Who doesn't love a pub? Steeped in tradition and devoted to camaraderie, these neighborhood hangouts charm everyone. Plus, what kind of complaint could you have for a place that serves hefty pints, savory pub grub, and a constant dose of hospitality? We choose only the best pubs in New York to give you a feel for how good these places can be. Enjoy a glass of your favorite ale, a plate of fish and chips, and all the tall tales you can bear. Although McSorley's Old Ale House is a tradition in town, all of our New York pubs easily deliver the feel-good experience you're craving.

One of the city's coziest watering holes, Molly's is Irish through and through, from friendly staff all the way down to the hardwood floors covered with sawdust. Open for lunch and dinner, this is a great place to grab a bite, especially if you've got the flavor for bangers and mash, lamb stew or corned beef and cabbage. Even better, they keep an array of delicious quaffs on tap, including Guinness Stout (o' course!), Murphy's Stout and Irish Amber, Bass, Harp and McSorley's. TRAIN: 6 to 23rd St; N, R, W to 23rd St (212-889-3361)

O'Lunney's Times Square Pub
Little wonder these attractive digs attract such a loyal crowd — After all, it's a classy place to grab a pint in the Theatre District, what with the 16-foot ceilings, expansive horseshoe-shaped bar, the skylight, exposed brick wall, earthy colors and tiled floor. O'Lunney's also earns applause for its kitchen fare, a surprisingly eclectic array of dishes like Hungarian goulash, corned beef and cabbage, Yankee pot roast and Gaelic steak. Their weekend Irish breakfast is a well-attended affair. TRAIN: N, Q, W, S, R, 1, 2, 3, 7, 9 to Times Sq (212-840-6688)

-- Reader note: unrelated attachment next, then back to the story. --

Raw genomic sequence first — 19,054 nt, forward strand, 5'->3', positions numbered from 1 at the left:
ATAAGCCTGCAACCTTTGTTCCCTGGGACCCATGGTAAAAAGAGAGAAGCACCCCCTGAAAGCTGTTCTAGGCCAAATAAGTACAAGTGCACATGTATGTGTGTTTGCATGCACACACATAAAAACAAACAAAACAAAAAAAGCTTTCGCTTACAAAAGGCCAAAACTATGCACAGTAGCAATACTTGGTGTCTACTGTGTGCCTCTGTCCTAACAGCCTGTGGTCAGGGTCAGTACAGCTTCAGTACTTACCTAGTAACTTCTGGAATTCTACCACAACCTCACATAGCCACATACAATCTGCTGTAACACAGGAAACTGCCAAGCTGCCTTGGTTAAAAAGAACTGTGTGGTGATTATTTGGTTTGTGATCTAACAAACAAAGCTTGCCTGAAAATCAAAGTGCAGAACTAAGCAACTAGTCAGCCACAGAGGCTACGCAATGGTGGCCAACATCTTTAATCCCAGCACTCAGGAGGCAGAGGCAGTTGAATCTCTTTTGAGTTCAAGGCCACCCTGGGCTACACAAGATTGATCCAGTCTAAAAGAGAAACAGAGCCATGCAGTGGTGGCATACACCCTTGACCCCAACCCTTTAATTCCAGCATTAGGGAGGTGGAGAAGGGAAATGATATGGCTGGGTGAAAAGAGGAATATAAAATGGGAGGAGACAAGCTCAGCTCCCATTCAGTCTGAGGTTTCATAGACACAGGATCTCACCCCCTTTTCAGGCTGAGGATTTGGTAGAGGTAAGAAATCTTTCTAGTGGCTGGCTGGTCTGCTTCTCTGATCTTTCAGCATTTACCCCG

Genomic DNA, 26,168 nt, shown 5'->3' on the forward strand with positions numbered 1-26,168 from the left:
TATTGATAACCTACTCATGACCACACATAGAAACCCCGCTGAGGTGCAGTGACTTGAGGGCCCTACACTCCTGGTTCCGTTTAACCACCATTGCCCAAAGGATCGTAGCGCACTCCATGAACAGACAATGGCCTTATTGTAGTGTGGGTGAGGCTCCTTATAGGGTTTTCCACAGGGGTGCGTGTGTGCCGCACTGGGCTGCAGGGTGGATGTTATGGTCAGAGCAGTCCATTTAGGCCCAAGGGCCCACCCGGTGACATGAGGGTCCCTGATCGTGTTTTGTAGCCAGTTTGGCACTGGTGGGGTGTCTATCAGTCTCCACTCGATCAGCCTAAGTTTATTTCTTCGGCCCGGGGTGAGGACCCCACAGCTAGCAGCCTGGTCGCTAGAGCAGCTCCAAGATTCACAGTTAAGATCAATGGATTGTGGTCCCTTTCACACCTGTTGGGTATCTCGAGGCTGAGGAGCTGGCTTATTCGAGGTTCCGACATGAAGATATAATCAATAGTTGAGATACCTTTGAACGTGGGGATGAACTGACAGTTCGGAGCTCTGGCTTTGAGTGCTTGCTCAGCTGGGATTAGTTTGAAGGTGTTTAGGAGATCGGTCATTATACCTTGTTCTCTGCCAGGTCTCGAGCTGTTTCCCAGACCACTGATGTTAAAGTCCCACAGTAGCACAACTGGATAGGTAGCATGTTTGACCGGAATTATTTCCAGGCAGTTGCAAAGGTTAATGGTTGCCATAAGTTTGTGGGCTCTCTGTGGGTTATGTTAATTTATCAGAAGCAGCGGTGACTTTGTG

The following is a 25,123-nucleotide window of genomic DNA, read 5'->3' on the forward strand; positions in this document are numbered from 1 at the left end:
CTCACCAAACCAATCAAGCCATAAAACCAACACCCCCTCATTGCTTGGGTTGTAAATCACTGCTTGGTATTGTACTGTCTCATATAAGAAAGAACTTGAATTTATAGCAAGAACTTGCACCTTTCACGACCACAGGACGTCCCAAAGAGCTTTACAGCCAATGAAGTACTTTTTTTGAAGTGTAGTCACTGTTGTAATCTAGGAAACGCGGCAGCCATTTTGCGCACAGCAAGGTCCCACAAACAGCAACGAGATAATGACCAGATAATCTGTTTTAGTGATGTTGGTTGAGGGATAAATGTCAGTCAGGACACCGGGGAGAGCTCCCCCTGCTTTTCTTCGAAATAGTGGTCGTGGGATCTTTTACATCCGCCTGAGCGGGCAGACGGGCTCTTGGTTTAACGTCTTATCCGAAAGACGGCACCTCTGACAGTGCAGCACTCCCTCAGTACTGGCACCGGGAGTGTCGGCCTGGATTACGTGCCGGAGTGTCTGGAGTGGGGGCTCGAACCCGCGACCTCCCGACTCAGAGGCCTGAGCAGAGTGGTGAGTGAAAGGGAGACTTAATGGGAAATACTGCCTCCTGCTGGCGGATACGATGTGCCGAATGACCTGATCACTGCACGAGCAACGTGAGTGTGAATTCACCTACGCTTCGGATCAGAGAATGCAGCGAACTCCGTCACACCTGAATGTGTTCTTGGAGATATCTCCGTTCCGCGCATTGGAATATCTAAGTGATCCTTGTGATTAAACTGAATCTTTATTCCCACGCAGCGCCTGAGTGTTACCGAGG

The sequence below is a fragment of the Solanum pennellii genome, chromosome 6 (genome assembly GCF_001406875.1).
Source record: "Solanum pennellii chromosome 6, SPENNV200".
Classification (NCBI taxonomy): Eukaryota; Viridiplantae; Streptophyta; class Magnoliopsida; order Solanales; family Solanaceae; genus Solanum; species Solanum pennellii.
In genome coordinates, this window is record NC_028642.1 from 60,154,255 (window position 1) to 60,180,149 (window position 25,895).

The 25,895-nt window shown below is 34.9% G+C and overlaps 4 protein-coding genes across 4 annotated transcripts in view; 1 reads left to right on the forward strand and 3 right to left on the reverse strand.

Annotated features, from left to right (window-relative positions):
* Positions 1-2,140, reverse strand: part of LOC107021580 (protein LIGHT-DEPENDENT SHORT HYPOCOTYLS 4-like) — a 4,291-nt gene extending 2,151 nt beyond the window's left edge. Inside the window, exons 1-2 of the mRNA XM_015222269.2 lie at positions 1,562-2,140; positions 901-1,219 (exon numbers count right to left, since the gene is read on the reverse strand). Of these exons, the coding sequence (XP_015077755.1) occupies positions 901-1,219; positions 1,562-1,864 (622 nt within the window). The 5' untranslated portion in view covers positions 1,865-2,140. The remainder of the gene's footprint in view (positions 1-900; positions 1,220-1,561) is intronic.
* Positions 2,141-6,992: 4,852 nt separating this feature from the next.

Kinsale Tavern
A true, fun-loving Irish sports pub, Kinsale takes very little about itself seriously. That is to say, folks from all walks of life are welcome to stop by here, grab a stool, order a pint and watch whatever closed circuit action's on the tube — Premiership matches, hurling, Gaelic football, rugby, and even college or NFL football. They complement the sports with great selections of whiskey and beer culled from all corners of the British Isles. For an especially fulfilling day, stop by on Sunday for their Irish breakfast, which many regard as one of the best in town. TRAIN: 6 to 96th St; 4, 5 to 86th St (212-348-4370)

Tír na nÓg Irish Bar & Grill
This handsome pub is a true godsend for weary travelers who've just arrived to Penn Station. Aye, Tír na nÓg is a fun, casual place to grab a bite to eat (their menu features everything from Blue Point oysters to the traditional Irish breakfast). And, if you're so inclined, you can complement your meal with a cold, frothy draught or even a glass of Shiraz. You're sure to be impressed by the architectural remnants salvaged from pubs back in the Old Country, the telltale dark-stained wood, the hand-carved wall fixtures, the Gaelic wall script that chronicles the seasons, and the lovely Waterford chandelier. TRAIN: A, C, E, 1, 2, 3 to 34th St-Penn Station (212-630-0249)